This class seeks to guide students in researching, organizing, writing, reviewing and rewriting an original research paper of publishable quality and length (approximately 25 pages long). Students will be encouraged to individually explore any issue relating to religion and conflict, broadly defined. They will also be expected to closely follow strict guidelines in terms of structure and formatting.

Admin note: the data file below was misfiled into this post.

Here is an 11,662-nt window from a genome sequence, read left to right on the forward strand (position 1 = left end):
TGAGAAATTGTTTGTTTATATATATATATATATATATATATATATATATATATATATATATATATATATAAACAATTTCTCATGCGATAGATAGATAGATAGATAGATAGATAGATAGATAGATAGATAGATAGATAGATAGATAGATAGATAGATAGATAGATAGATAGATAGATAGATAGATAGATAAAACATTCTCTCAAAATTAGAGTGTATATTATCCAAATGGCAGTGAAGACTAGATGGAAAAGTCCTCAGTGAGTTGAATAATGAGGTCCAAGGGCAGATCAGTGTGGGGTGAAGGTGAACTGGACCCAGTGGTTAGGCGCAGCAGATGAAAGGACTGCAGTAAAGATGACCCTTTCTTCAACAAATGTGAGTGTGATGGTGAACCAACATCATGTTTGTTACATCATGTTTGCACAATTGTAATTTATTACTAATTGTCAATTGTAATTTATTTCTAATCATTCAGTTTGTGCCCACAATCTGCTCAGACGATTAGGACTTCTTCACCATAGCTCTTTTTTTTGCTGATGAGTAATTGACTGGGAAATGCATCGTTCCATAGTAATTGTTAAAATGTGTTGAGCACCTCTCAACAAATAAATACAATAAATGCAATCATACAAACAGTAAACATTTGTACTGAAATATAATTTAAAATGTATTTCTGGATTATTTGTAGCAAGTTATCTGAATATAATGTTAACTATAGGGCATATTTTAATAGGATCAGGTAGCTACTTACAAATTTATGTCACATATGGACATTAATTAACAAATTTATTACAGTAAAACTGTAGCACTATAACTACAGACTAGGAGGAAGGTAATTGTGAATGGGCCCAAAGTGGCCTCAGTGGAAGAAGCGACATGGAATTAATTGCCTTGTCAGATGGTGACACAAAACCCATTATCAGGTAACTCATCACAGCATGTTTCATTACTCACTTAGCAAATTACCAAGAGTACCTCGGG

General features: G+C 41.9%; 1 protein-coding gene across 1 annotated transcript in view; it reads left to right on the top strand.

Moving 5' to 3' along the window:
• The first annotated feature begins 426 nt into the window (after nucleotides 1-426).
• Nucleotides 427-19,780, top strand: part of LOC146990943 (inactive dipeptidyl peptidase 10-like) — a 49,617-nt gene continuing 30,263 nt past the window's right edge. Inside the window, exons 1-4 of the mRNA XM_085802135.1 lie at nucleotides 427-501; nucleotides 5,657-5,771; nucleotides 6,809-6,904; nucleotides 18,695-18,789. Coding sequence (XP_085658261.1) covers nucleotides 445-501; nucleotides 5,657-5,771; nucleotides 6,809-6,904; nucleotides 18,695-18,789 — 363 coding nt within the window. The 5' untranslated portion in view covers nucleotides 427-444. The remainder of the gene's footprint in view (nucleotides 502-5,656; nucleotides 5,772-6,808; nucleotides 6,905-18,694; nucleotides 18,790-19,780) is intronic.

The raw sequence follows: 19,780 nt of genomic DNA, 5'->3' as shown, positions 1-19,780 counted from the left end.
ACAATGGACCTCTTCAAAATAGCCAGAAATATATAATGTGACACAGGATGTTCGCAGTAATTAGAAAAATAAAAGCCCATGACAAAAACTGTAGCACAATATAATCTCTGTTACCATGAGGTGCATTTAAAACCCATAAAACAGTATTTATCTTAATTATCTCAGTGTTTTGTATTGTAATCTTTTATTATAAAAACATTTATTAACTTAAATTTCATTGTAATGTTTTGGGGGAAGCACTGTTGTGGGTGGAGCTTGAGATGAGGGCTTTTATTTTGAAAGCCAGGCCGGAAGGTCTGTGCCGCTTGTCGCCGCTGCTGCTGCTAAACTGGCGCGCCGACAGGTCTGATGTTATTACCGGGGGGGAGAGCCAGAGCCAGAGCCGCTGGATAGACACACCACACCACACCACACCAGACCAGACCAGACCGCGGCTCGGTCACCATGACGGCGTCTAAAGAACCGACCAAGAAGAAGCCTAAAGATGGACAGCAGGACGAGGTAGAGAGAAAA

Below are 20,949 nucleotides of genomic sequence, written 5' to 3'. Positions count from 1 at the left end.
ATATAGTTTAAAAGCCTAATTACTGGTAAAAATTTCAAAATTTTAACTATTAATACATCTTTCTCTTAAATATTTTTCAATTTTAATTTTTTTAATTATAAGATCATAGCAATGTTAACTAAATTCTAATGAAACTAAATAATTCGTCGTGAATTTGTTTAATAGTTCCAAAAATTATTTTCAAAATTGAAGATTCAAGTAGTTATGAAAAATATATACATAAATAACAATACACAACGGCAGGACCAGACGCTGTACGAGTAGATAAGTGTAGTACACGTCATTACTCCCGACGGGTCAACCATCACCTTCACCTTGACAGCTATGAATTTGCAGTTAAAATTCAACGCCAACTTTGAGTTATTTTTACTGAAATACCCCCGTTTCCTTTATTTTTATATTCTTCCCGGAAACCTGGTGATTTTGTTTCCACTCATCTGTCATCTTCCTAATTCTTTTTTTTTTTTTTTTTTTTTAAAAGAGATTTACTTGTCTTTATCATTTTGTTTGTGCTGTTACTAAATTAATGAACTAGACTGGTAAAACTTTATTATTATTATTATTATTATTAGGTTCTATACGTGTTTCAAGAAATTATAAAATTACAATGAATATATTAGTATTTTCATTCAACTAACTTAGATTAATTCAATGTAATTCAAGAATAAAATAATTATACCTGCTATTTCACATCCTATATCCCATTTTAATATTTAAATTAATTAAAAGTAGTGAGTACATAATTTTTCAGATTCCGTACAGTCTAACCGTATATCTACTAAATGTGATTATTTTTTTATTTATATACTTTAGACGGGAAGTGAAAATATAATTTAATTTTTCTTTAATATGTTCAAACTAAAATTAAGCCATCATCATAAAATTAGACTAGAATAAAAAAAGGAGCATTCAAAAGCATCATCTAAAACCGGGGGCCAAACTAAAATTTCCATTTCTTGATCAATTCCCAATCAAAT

The secondary goal of this class is to discuss the relationship between religion and conflict. Lectures dedicated to the craft of research and writing will be interspersed with lectures about theoretical and empirical issues relating to religion and conflict worldwide. We will discuss theories in the social sciences, from psychology and sociology to anthropology and political science, that explore the intersection of religion and domestic or international conflict. We will examine explanations for fundamentalism and extremism; the role of religion in driving global, international and ethnic conflict; religion and martyrdom; religion in the military; the relationship between religion and science; the Just War tradition; and the contribution of religion to conflict resolution.